A Turkey Tale

apple pie

Or more accurately, the story of an apple pie: One of my colleagues has a niece, Kylie Jo Cagle, who baked her first pie to bring to her boyfriend’s family’s house for Thanksgiving dinner. Gorgeous, no? Apparently it was also the first dessert to be devoured. So here’s to Kylie and her newfound knack for baking. (Pizza is next on her agenda.)

I love hearing when people get turned on to cooking. And I’m glad How to Cook Everything: The Basics can help make that happen. Thank you all for your readership. Hope everyone enjoyed a lovely weekend of good food and good cheer as we kick off the holiday eating season.

Photo by Kylie Jo Cagle

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HTCE Fast: Red Lentils with Toasted Cauliflower

Red Lentils with Toasted Cauliflower

Every Wednesday, I’m featuring one of my favorite recipes from How to Cook Everything FastIf you cook it, too, I want to see it—tag it on social media with #HTCEFast. And enjoy!

There is no better use for lentils than dal, the stewed, spiced lentil dishes ubiquitous in India. The idea is to cook them long enough so they begin to break apart and become creamy. And these red pulses are not only traditional for the soupy dals (which are often used like sauces), but they also soften in minutes. Toasted cauliflower adds another layer of texture. To easily expand the meal, serve with rice, bread, or steamed greens.

5 tablespoons vegetable oil
1 small onion
1 garlic clove
1 inch fresh ginger
1 tablespoon curry powder
3 cups coconut milk (two 15-ounce cans)
1 1/2 cups red lentils
1 large head cauliflower (about 2 1/2 pounds)
Salt and pepper
4 scallions

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Food Power!

There are four basic ways to change the food system. I talk about three of them a lot: The first is to eat differently, focusing on good food and especially plants; the second is to bring change to your work, whether that means becoming a farmer or helping other people eat better through your role as a teacher, doctor, artist, techie, lawyer or journalist. The third is to work locally to effect change in, for example, school systems or municipal politics.

The fourth is the toughest: Change the system that governs everything, including food. This means changing dominant economic theories and practices, and indeed the nature of capitalism itself. That isn’t happening anytime soon.

But incremental changes are possible within that system. Some believe that food is a bipartisan issue, since it’s in everyone’s interests to eat better and to protect the environment from the ravages of industrial agriculture. But it’s also true that public health, income inequality, mitigating climate change and fighting racism (just a few examples) are bipartisan issues as well, and we know how slowly change comes with those, even though change is in the interest of all but a few defenders of the status quo.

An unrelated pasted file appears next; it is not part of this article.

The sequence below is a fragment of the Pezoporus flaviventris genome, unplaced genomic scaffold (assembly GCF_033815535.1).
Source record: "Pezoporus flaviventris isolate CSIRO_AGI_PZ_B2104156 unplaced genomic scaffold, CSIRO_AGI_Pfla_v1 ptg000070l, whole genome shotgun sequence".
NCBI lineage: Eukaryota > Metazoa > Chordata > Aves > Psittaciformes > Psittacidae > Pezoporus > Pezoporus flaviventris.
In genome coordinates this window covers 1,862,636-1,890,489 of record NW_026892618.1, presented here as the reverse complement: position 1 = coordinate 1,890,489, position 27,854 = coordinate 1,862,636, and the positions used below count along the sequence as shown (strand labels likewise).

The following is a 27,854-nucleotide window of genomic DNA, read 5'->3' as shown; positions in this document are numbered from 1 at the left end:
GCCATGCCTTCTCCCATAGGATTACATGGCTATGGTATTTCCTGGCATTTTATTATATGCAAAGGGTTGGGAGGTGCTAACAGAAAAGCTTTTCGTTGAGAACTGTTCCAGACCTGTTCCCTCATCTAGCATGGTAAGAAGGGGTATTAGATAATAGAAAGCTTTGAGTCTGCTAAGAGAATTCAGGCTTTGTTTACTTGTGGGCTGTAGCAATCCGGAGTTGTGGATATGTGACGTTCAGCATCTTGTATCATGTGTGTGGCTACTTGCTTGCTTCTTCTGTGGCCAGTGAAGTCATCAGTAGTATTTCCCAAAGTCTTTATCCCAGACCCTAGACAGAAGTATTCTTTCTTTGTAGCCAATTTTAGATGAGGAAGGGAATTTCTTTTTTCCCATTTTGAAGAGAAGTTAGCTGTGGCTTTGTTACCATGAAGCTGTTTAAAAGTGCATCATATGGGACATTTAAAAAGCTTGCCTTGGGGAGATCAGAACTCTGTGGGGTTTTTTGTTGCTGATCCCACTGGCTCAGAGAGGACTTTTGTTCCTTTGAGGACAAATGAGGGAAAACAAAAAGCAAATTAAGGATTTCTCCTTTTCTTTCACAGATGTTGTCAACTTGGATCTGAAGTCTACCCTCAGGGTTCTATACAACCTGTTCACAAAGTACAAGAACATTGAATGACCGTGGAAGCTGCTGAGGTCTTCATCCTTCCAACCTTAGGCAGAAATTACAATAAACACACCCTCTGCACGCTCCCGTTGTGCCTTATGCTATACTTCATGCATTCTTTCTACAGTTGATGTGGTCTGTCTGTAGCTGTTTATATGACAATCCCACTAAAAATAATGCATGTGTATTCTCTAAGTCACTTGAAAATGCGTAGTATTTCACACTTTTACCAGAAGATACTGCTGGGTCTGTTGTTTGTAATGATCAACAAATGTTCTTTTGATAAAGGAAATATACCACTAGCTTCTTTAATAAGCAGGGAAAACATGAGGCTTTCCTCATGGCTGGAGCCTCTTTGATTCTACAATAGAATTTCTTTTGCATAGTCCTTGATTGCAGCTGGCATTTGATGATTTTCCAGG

Read the rest of this column here.

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A Sustainable Solution for the Corn Belt

It’s hard to imagine maintaining the current food system without Iowa. Yet that state — symbolic of both the unparalleled richness of our continent’s agricultural potential and the mess we’ve made of it — has undergone a transformation almost as profound as the land on which cities have been built. A state that was once 85 percent prairie is now 85 percent cultivated, most of that in row crops of corn and soybeans. And that isn’t sustainable, no matter how you define that divisive word.

It’s easy enough to argue that one of the most productive agricultural regions in the world could be better used than to cover it with just two crops — the two crops that contribute most to the sad state of our dietary affairs, and that are used primarily for animal food, junk food and thermodynamically questionable biofuels. Anything that further entrenches that system — propped up by generous public support — should be questioned. On the other hand, if there are ways to make that core of industrial agriculture less destructive of land and water, that is at least moving in the right direction.

Read the rest of this column here.

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HTCE Fast: Broccoli Tabbouleh with Charred Tomato and Lemon

Broccoli Tabbouleh

Every Wednesday, I’m featuring one of my favorite recipes from How to Cook Everything FastIf you cook it, too, I want to see it—tag it on social media with #HTCEFast. And enjoy!